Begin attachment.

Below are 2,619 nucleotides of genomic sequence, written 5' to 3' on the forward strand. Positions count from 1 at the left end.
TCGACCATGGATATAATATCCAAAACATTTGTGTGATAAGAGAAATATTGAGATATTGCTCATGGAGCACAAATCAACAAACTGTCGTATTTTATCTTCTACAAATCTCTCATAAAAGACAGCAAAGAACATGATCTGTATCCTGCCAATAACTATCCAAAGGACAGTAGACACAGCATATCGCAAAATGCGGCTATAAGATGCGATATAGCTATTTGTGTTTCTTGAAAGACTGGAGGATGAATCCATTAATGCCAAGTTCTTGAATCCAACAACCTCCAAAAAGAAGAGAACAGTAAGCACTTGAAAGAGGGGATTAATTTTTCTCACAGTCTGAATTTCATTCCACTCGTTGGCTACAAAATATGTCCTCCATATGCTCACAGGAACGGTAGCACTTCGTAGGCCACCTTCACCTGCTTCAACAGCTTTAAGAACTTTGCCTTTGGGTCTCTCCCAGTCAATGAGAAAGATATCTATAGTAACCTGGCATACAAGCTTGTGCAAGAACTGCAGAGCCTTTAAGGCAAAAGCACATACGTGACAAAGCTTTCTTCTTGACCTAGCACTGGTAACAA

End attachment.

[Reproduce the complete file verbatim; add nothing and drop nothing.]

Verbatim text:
Below are 2,619 nucleotides of genomic sequence, written 5' to 3' on the forward strand. Positions count from 1 at the left end.
TCGACCATGGATATAATATCCAAAACATTTGTGTGATAAGAGAAATATTGAGATATTGCTCATGGAGCACAAATCAACAAACTGTCGTATTTTATCTTCTACAAATCTCTCATAAAAGACAGCAAAGAACATGATCTGTATCCTGCCAATAACTATCCAAAGGACAGTAGACACAGCATATCGCAAAATGCGGCTATAAGATGCGATATAGCTATTTGTGTTTCTTGAAAGACTGGAGGATGAATCCATTAATGCCAAGTTCTTGAATCCAACAACCTCCAAAAAGAAGAGAACAGTAAGCACTTGAAAGAGGGGATTAATTTTTCTCACAGTCTGAATTTCATTCCACTCGTTGGCTACAAAATATGTCCTCCATATGCTCACAGGAACGGTAGCACTTCGTAGGCCACCTTCACCTGCTTCAACAGCTTTAAGAACTTTGCCTTTGGGTCTCTCCCAGTCAATGAGAAAGATATCTATAGTAACCTGGCATACAAGCTTGTGCAAGAACTGCAGAGCCTTTAAGGCAAAAGCACATACGTGACAAAGCTTTCTTCTTGACCTAGCACTGGTAACAA